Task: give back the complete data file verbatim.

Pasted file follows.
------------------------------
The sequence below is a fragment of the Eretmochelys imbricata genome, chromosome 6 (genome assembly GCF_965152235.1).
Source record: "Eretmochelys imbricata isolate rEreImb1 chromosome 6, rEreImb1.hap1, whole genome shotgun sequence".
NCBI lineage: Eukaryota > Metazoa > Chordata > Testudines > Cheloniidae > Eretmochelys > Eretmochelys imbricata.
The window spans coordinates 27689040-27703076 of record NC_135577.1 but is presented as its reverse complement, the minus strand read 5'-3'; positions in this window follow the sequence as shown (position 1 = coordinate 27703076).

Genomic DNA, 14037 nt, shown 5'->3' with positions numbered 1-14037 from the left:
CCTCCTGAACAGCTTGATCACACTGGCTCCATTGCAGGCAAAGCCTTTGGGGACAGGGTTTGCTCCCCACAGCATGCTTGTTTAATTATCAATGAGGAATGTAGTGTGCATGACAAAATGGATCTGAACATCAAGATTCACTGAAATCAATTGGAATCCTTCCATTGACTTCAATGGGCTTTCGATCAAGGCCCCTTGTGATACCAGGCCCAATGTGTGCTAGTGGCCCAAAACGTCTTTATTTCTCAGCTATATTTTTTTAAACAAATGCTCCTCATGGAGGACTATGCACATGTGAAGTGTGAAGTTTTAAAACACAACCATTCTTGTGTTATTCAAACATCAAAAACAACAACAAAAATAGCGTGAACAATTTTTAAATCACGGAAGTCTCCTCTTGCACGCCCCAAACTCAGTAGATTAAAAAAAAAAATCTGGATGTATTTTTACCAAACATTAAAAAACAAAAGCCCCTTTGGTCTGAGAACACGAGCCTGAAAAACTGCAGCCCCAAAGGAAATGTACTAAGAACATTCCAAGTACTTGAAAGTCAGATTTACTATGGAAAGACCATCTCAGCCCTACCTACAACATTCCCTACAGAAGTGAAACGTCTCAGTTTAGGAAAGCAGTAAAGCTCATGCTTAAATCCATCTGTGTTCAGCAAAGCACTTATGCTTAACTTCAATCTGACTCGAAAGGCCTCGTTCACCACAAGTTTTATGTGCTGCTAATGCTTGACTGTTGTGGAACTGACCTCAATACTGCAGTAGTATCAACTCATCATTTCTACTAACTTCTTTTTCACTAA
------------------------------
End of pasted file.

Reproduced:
The sequence below is a fragment of the Eretmochelys imbricata genome, chromosome 6 (genome assembly GCF_965152235.1).
Source record: "Eretmochelys imbricata isolate rEreImb1 chromosome 6, rEreImb1.hap1, whole genome shotgun sequence".
NCBI lineage: Eukaryota > Metazoa > Chordata > Testudines > Cheloniidae > Eretmochelys > Eretmochelys imbricata.
The window spans coordinates 27689040-27703076 of record NC_135577.1 but is presented as its reverse complement, the minus strand read 5'-3'; positions in this window follow the sequence as shown (position 1 = coordinate 27703076).

Genomic DNA, 14037 nt, shown 5'->3' with positions numbered 1-14037 from the left:
CCTCCTGAACAGCTTGATCACACTGGCTCCATTGCAGGCAAAGCCTTTGGGGACAGGGTTTGCTCCCCACAGCATGCTTGTTTAATTATCAATGAGGAATGTAGTGTGCATGACAAAATGGATCTGAACATCAAGATTCACTGAAATCAATTGGAATCCTTCCATTGACTTCAATGGGCTTTCGATCAAGGCCCCTTGTGATACCAGGCCCAATGTGTGCTAGTGGCCCAAAACGTCTTTATTTCTCAGCTATATTTTTTTAAACAAATGCTCCTCATGGAGGACTATGCACATGTGAAGTGTGAAGTTTTAAAACACAACCATTCTTGTGTTATTCAAACATCAAAAACAACAACAAAAATAGCGTGAACAATTTTTAAATCACGGAAGTCTCCTCTTGCACGCCCCAAACTCAGTAGATTAAAAAAAAAAATCTGGATGTATTTTTACCAAACATTAAAAAACAAAAGCCCCTTTGGTCTGAGAACACGAGCCTGAAAAACTGCAGCCCCAAAGGAAATGTACTAAGAACATTCCAAGTACTTGAAAGTCAGATTTACTATGGAAAGACCATCTCAGCCCTACCTACAACATTCCCTACAGAAGTGAAACGTCTCAGTTTAGGAAAGCAGTAAAGCTCATGCTTAAATCCATCTGTGTTCAGCAAAGCACTTATGCTTAACTTCAATCTGACTCGAAAGGCCTCGTTCACCACAAGTTTTATGTGCTGCTAATGCTTGACTGTTGTGGAACTGACCTCAATACTGCAGTAGTATCAACTCATCATTTCTACTAACTTCTTTTTCACTAA